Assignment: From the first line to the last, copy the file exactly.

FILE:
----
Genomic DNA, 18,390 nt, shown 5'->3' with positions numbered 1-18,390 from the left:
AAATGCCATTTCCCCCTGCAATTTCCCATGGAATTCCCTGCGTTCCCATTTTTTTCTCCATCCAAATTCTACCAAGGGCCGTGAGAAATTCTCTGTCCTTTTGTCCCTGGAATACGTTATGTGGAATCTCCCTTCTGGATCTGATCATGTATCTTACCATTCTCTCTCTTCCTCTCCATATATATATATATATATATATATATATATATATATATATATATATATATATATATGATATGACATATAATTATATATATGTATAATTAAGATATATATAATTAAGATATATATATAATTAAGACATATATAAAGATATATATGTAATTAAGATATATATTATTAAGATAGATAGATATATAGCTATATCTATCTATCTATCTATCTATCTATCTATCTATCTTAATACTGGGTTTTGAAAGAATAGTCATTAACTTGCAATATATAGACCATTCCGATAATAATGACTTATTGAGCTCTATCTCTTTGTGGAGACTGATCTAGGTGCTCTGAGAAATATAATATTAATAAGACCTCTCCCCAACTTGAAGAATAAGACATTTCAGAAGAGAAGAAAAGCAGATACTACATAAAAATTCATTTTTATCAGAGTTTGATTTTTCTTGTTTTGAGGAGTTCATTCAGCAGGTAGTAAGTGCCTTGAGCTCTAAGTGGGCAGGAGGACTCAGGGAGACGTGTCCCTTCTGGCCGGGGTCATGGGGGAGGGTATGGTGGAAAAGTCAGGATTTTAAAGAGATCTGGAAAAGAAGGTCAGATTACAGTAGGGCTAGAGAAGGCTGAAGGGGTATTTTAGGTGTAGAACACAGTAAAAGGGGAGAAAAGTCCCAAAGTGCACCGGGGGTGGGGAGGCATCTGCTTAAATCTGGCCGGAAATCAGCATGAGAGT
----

Genomic DNA, 18,390 nt, shown 5'->3' with positions numbered 1-18,390 from the left:
AAATGCCATTTCCCCCTGCAATTTCCCATGGAATTCCCTGCGTTCCCATTTTTTTCTCCATCCAAATTCTACCAAGGGCCGTGAGAAATTCTCTGTCCTTTTGTCCCTGGAATACGTTATGTGGAATCTCCCTTCTGGATCTGATCATGTATCTTACCATTCTCTCTCTTCCTCTCCATATATATATATATATATATATATATATATATATATATATATATATATATATATATGATATGACATATAATTATATATATGTATAATTAAGATATATATAATTAAGATATATATATAATTAAGACATATATAAAGATATATATGTAATTAAGATATATATTATTAAGATAGATAGATATATAGCTATATCTATCTATCTATCTATCTATCTATCTATCTATCTTAATACTGGGTTTTGAAAGAATAGTCATTAACTTGCAATATATAGACCATTCCGATAATAATGACTTATTGAGCTCTATCTCTTTGTGGAGACTGATCTAGGTGCTCTGAGAAATATAATATTAATAAGACCTCTCCCCAACTTGAAGAATAAGACATTTCAGAAGAGAAGAAAAGCAGATACTACATAAAAATTCATTTTTATCAGAGTTTGATTTTTCTTGTTTTGAGGAGTTCATTCAGCAGGTAGTAAGTGCCTTGAGCTCTAAGTGGGCAGGAGGACTCAGGGAGACGTGTCCCTTCTGGCCGGGGTCATGGGGGAGGGTATGGTGGAAAAGTCAGGATTTTAAAGAGATCTGGAAAAGAAGGTCAGATTACAGTAGGGCTAGAGAAGGCTGAAGGGGTATTTTAGGTGTAGAACACAGTAAAAGGGGAGAAAAGTCCCAAAGTGCACCGGGGGTGGGGAGGCATCTGCTTAAATCTGGCCGGAAATCAGCATGAGAGT